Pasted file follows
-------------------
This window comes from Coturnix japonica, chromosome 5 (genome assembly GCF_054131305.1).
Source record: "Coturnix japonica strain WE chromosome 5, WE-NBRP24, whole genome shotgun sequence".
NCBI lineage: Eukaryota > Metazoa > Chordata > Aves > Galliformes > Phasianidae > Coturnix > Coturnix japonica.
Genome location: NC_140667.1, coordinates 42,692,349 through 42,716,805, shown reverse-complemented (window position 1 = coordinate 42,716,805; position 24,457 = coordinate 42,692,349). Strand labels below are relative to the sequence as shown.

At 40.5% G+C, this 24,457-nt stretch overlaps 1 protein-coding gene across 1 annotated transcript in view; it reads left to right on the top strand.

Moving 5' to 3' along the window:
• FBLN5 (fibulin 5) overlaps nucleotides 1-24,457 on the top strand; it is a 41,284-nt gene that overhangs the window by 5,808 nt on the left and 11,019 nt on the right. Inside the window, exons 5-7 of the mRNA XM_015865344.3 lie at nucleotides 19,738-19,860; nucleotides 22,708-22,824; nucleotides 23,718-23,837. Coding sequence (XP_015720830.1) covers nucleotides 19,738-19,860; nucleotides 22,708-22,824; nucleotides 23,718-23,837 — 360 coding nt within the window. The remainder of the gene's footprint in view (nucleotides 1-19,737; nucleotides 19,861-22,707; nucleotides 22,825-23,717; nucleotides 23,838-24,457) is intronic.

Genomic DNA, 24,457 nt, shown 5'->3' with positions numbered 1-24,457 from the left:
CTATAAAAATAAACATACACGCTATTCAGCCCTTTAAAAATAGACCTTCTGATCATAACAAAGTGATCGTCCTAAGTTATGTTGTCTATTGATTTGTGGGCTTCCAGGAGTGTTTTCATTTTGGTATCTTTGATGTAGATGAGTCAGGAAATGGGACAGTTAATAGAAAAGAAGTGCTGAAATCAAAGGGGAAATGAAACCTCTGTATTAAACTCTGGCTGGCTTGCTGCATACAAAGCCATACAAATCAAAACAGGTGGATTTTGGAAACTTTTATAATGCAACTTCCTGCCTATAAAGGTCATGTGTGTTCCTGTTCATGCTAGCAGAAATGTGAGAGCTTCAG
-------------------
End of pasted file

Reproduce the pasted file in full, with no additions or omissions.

This window comes from Coturnix japonica, chromosome 5 (genome assembly GCF_054131305.1).
Source record: "Coturnix japonica strain WE chromosome 5, WE-NBRP24, whole genome shotgun sequence".
NCBI lineage: Eukaryota > Metazoa > Chordata > Aves > Galliformes > Phasianidae > Coturnix > Coturnix japonica.
Genome location: NC_140667.1, coordinates 42,692,349 through 42,716,805, shown reverse-complemented (window position 1 = coordinate 42,716,805; position 24,457 = coordinate 42,692,349). Strand labels below are relative to the sequence as shown.

At 40.5% G+C, this 24,457-nt stretch overlaps 1 protein-coding gene across 1 annotated transcript in view; it reads left to right on the top strand.

Moving 5' to 3' along the window:
• FBLN5 (fibulin 5) overlaps nucleotides 1-24,457 on the top strand; it is a 41,284-nt gene that overhangs the window by 5,808 nt on the left and 11,019 nt on the right. Inside the window, exons 5-7 of the mRNA XM_015865344.3 lie at nucleotides 19,738-19,860; nucleotides 22,708-22,824; nucleotides 23,718-23,837. Coding sequence (XP_015720830.1) covers nucleotides 19,738-19,860; nucleotides 22,708-22,824; nucleotides 23,718-23,837 — 360 coding nt within the window. The remainder of the gene's footprint in view (nucleotides 1-19,737; nucleotides 19,861-22,707; nucleotides 22,825-23,717; nucleotides 23,838-24,457) is intronic.

Genomic DNA, 24,457 nt, shown 5'->3' with positions numbered 1-24,457 from the left:
CTATAAAAATAAACATACACGCTATTCAGCCCTTTAAAAATAGACCTTCTGATCATAACAAAGTGATCGTCCTAAGTTATGTTGTCTATTGATTTGTGGGCTTCCAGGAGTGTTTTCATTTTGGTATCTTTGATGTAGATGAGTCAGGAAATGGGACAGTTAATAGAAAAGAAGTGCTGAAATCAAAGGGGAAATGAAACCTCTGTATTAAACTCTGGCTGGCTTGCTGCATACAAAGCCATACAAATCAAAACAGGTGGATTTTGGAAACTTTTATAATGCAACTTCCTGCCTATAAAGGTCATGTGTGTTCCTGTTCATGCTAGCAGAAATGTGAGAGCTTCAG